Fleming elected to stay at St. Rita and, aided by a growth spurt, set the tone defensively as a junior for the 2007 Class 7A champion Mustangs.
As a senior, he was selected to the US Army All-American Bowl and committed to a last-second offer from nearby Notre Dame. That winter, Fleming was recognized as Catholic League Bowler of the Year.
Fleming appeared in 50 of 51 games for the Irish over four seasons, amassing 158 total tackles and 15 sacks. He was drafted in the fifth round (165th overall) by San Francisco in 2012.
He signed a four-year, $2.264 million deal with the 49ers, but failed to play out the contract.
Fifteen minutes into his first rookie minicamp, Fleming tore his left anterior cruciate ligament on a non-contact drill. He recovered in time for training camp in 2013, only to suffer the same injury on a non-contact kickoff drill.
Forced to embark on his second rehab stint in as many seasons, Fleming didn’t need to look far for inspiration.
“My dad was definitely the guy I looked at when I went through my ACL [injuries],” Fleming said. “You look at him and the things that he’s been through; it might not be physically, but just working his tail off and not having the greatest job in the world, but just getting his fingers dirty every day and not complaining.”
In the midst of another comeback, Fleming was released by San Francisco last May. Four days later, he was a New England Patriot with a two-year contract.
“He’s done a great job of that in the classroom,” defensive coordinator Matt Patricia said. “[He] really works hard to try to improve from a mental and physical standpoint, trying to really understand the techniques that we use. I think he’s working hard. I think he’s trying to get better.”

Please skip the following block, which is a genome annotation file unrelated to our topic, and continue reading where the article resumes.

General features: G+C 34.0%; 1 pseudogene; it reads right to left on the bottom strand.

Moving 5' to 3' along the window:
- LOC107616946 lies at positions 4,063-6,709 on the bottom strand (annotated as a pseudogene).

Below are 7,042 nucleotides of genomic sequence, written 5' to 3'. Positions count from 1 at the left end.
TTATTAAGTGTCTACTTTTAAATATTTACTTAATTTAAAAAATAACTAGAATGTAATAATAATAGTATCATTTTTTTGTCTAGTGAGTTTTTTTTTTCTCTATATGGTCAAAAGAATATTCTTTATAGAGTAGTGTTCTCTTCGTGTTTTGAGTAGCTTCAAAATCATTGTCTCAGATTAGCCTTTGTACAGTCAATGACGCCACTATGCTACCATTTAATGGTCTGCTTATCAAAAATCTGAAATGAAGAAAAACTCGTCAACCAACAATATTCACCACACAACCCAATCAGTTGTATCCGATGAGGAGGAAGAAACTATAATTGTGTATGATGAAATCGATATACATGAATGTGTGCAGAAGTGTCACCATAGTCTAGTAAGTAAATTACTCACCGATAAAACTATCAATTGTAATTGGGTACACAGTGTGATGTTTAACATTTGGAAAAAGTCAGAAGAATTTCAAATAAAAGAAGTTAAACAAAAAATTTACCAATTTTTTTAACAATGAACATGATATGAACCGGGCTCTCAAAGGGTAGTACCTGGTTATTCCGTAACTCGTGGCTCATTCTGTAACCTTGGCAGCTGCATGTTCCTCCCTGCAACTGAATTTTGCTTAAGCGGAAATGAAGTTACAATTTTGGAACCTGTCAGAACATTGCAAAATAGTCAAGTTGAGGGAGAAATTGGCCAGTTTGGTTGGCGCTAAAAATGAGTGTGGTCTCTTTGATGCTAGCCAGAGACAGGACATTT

After making the 53-man roster in Week 1, Fleming spent 2½ months on the practice squad as he slowly got back into game shape, both physically and mentally. On Nov. 29, he was added to the active roster.
In the regular-season finale against Buffalo, Fleming played his first meaningful defensive snaps in nearly three years. He finished second on the team with six total tackles, and caught the eye of coach Bill Belichick for his play on special teams.
“I think [Fleming] showed up positively in all areas, not just defensively, but continued to have his role in the kicking game,” said Belichick. “He had some opportunities to rush, cover, play the run, so it was good experiences for him.”
While his attention is focused on developing as a football player, Fleming occasionally indulges in what could have been.
He still rides horses for pleasure, though far less often so far from home.
Every now and then, Fleming shoots up I-495 to bowl in Northborough, now boasting an impressive personal-best of 289. He’s found a group that occasionally needs a substitute. It is how he stays connected with his first true love, though he’s grown quite fond of his full-time passion.
There was a time when Fleming gave up on football. Now, he considers it the perfect game.Andrew MacDougall can be reached at firstname.lastname@example.org. Follow him on Twitter @Andy_MacDougall.